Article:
New legislation aims to criminalize all sides of foreign bribery

For years, it was only illegal for Americans to pay bribes to foreigners. A new bill aims to criminalize the entire process.

New legislation aims to tackle those demanding bribes of Americans abroad. CREDIT: MATT CARDY / GETTY
New legislation aims to tackle those demanding bribes of Americans abroad. CREDIT: MATT CARDY / GETTY

For years, the U.S.’s Foreign Corrupt Practices Act (FCPA) stood as something of a gold standard among international anti-bribery legislation. However, the FCPA, first written into law in 1977, suffered from one major flaw: It only criminalized the act of Americans giving bribes, not the act of demanding bribes from American individuals and companies in the first place.

But a new bill introduced last week aims to fix this loophole and set a new bar for how far anti-bribery legislation can go.

Co-sponsored by a bipartisan group of legislators, the Foreign Extortion Prevention Act (FEPA) will criminalize any and all extortion by foreign officials. The bill will effectively act as a complement to the FCPA, allowing the U.S. to criminalize the entire process of bribery (involving Americans) abroad.

The current text of the bill proposes potential fines and jail-time for those found guilty of demanding bribes from American companies and individuals abroad.


“Currently, a business being extorted for a bribe can only say ‘I can’t pay you a bribe because it is illegal and I might get arrested,'” Rep. John Curtis (R-UT), one of the bill’s co-sponsors, said in a statement. “This long-overdue bill would enable them to add, ‘and so will you.'”

“Americans who pay bribes overseas can be prosecuted. With this bill, our prosecutors will be able to go after the foreign officials who demand those bribes,” added Tom Malinowski (D-NJ), another co-sponsor. “We’re giving the Justice Department a powerful new tool to fight the kleptocracy that impoverishes people and empowers dictators around the world.”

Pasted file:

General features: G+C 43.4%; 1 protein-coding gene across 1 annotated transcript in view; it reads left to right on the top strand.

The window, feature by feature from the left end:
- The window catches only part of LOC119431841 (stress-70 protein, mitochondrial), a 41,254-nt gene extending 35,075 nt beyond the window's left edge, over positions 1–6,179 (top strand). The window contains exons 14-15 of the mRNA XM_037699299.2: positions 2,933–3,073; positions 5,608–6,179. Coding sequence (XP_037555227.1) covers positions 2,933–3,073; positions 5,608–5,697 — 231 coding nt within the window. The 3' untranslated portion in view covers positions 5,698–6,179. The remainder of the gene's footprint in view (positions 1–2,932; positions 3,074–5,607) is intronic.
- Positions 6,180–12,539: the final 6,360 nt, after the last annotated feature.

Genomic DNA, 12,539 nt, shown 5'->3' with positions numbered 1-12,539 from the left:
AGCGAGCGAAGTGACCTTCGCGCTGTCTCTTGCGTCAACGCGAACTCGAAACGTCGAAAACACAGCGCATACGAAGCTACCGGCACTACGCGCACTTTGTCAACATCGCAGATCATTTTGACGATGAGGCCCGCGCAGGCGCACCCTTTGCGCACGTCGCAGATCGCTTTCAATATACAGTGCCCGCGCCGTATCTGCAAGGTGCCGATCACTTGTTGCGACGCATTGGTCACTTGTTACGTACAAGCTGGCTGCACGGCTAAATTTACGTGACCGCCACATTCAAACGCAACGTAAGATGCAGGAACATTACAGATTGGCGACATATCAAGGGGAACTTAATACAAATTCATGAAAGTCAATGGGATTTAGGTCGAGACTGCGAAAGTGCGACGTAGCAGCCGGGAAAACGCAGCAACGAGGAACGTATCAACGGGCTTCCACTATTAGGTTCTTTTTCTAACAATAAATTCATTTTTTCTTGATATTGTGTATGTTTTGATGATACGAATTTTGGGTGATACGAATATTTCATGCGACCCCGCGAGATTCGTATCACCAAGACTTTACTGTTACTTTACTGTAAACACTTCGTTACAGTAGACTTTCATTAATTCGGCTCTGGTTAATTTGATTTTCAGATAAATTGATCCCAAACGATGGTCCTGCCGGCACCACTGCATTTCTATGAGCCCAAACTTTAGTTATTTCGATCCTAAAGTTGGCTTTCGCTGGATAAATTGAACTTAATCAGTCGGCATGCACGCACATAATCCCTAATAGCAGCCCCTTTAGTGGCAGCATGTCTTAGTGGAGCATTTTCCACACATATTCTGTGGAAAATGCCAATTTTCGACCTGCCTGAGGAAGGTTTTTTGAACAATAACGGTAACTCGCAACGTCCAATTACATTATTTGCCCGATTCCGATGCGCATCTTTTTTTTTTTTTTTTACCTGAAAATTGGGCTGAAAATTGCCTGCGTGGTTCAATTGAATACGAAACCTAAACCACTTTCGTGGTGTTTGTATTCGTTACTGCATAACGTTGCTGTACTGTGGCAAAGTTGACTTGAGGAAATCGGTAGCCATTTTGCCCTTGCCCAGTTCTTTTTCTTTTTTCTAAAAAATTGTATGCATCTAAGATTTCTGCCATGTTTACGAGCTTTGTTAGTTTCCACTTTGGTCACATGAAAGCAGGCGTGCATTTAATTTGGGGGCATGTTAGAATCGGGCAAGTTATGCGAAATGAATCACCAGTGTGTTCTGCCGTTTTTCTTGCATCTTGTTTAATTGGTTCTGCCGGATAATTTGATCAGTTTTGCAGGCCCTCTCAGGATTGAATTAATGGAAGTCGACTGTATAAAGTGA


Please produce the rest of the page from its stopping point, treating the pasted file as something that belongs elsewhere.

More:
One of the biggest questions surrounding the bill, which has been referred to the House Judiciary Committee, involves jurisdictional concerns. Foreign officials found guilty of breaching FEPA may never see any retribution, especially if they remain abroad following any potential conviction.


However, for those pushing the bill, imprisoning people who demand bribes of Americans isn’t the sole potential outcome one FEPA becomes law. “Even if a kleptocrat cannot be immediately extradited, a U.S. indictment serves as a play-by-play of the crime committed that can be used to support additional measures — such as sanctions — and can force transnational criminals to think twice before traveling abroad to spend their ill-gotten gains,” said Rep. Richard Hudson (R-NC), one of the co-sponsors. 

FEPA would also bring the U.S. in line with anti-bribery legislation elsewhere, following a model already set in countries including Switzerland, France, and the U.K.

“Amending U.S. criminal law to cover bribe-receiving would bring the United States closer to international best practices, and would further the U.S. government’s efforts to stamp out transnational corruption,” wrote Tom Firestone, a partner at Baker McKenzie and noted expert on the FCPA. “But it would also protect honest businesses, which are increasingly faced with illegal demands from foreign officials in corrupt regimes and unscrupulous competition from companies, including state-owned enterprises in such countries.”

If the FCPA’s precedent is anything to go by, the FEPA could quickly become one of the foremost tools in cracking down on bribery abroad. While FCPA enforcement remained negligible in its first few decades, it’s since become one of the go-to tools for American officials looking to unwind kleptocratic networks abroad, as well as holding to account those American individuals and companies fanning corrupt networks. Previous FCPA enforcement actions have even reached as high as presidential levels abroad, with one notable — and notorious — case involving the former Kazakhstani president, Nursultan Nazarbayev, who received tens of millions of dollars on behalf of American energy companies.

According to the University of Cambridge’s Jason Sharman, it was the FCPA’s inception that jump-started the U.S.’s “unusual commitment to the cause of fighting international corruption” — a pattern that the FEPA seeks to continue.


President Donald Trump, for his part, referred to the FCPA before his presidency as a “horrible law.” Questions remain about the Trump Organization’s potential breach of FCPA violations in the past, most especially surrounding the Trump Organization’s now-defunct in Azerbaijan. Congress currently shows surprisingly little appetite to pursue the questions surrounding that project — but the passage of FEPA may present renewed interest.

The FEPA bill builds on a sudden burst of anti-kleptocracy momentum in Congress over the past few months. Other proposed bills include things like the CROOK Act, which would direct 5 percent of all FCPA-related fines to a broader anti-corruption fund, as well as another bill that would permit the Secretary of State to publicize all foreigners barred from the U.S. on account of corruption allegations. These bills, as well as the FEPA legislation, all come with the backing of the Helsinki Commission, an independent U.S. federal agency focusing on human rights and pro-democracy policies.